The Windy Season
Allen and Unwin, 2016 (I own a copy courtesy of the publisher)
When Elliot Darling goes missing from a small West Coast fishing town named Stark, his family face a long and uncertain wait to find out what happened to him. Only his brother, Paul, seems to go on searching for Elliot, and this search sees Paul move to Stark. There, he takes on work as a deckhand on his cousin's fishing boat, alongside a philosophical German named Michael. The town itself is in decline, with families who have depended on fishing to make their livelihoods for generations now facing smaller and smaller hauls each time they go out. At the pub each night, Paul is faced with surly, sometimes frightening men, hardened by the life in Stark. This is a world where methamphetamine, bar fights and biker gangs are not out of the question... Paul's coming of age against this backdrop is a plot worthy of early Tim Winton, but is written with a hopeful tone which makes The Windy Season a joy to read.
Paul is a fully-developed and original character. It is through his interactions with people, particularly through his childhood memories of Elliot, that we begin to see a picture of his world, from his home and childhood in Cottesloe, to his conflicted feelings about his parents and particularly his father, right to the filthy and roiling deck of his cousin's boat, where Paul struggles to hold onto his stomach. His relationship with backpacker, Kasia, reveals much about Paul's lack of experience in matters of the heart, and the lost way in which he wanders about the world without his brother to guide him. Over the course of the book, Paul is forced to find out what kind of man he will be, if Elliot's brother is not to be the only way he will define himself. It is not an easy journey for him to take.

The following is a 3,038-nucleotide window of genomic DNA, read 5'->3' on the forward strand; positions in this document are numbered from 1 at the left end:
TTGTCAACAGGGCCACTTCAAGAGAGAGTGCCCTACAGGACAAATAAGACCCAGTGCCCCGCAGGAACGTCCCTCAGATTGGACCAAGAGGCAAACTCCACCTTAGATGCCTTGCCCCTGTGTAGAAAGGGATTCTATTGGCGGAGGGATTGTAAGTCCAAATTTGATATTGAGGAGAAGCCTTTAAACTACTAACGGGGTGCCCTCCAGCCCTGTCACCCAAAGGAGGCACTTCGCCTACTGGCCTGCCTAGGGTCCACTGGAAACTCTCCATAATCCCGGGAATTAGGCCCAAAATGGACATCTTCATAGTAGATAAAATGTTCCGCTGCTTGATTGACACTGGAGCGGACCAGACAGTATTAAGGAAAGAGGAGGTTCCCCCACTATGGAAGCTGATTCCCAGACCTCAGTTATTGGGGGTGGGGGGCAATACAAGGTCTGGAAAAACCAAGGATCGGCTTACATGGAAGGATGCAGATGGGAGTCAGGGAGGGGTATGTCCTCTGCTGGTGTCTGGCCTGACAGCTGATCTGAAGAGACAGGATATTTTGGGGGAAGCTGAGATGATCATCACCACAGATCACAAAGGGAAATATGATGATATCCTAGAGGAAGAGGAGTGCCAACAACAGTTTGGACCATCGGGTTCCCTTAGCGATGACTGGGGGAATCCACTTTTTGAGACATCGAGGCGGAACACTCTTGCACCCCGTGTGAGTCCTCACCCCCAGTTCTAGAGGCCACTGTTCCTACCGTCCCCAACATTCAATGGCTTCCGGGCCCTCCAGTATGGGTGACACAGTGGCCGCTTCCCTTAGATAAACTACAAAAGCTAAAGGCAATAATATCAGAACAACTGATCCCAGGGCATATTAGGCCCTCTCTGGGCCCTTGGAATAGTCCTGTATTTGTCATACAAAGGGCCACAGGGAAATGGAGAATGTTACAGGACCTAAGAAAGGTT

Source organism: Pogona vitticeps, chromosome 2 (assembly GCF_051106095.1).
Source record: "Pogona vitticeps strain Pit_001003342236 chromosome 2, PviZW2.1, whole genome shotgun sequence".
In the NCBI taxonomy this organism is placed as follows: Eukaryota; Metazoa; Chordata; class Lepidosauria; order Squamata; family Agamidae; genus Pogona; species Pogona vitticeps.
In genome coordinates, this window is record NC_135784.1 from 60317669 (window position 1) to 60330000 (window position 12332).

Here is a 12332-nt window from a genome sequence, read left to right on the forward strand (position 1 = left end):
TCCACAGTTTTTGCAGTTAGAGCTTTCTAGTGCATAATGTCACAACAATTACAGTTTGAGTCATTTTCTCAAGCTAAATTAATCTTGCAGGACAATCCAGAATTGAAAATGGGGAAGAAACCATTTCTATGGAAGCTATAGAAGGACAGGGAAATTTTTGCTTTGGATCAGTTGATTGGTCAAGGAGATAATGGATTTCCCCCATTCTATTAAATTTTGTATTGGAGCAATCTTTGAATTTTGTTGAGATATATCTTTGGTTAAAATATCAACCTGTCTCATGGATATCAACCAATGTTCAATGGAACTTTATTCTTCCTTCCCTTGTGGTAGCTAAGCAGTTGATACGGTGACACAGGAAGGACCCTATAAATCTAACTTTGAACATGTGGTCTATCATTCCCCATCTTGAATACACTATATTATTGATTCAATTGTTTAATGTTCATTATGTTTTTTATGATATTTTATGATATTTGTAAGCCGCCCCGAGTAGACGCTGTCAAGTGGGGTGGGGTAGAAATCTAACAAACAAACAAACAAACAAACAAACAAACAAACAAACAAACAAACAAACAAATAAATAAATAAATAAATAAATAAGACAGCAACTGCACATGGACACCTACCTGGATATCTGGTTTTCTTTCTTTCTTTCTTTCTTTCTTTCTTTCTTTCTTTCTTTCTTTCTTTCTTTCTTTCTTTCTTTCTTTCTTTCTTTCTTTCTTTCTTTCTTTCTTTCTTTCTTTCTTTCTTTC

The story is told through Paul's eyes, interspersed with short segments in first person, which show a gang of bikies slowly closing in on our main characters. While I found the change of point of view from third to first person a little jarring, these segments did give some perspective on the novel and its events. Without giving away any spoilers, I enjoyed what these interludes revealed, but I also think the novel could have worked perfectly fine if these sections were taken out.
All this aside, I devoured this book in a single sitting, hardly moving for the entire day after cracking its spine. The writing was sharp and fresh, and it was easy to see why Carmody was shortlisted for this piece in the Australian/ Vogel award the year that the prize was won by Christine Piper for After Darkness. If the two books are anything to judge the future of Australian writing by, we are in for exciting things indeed.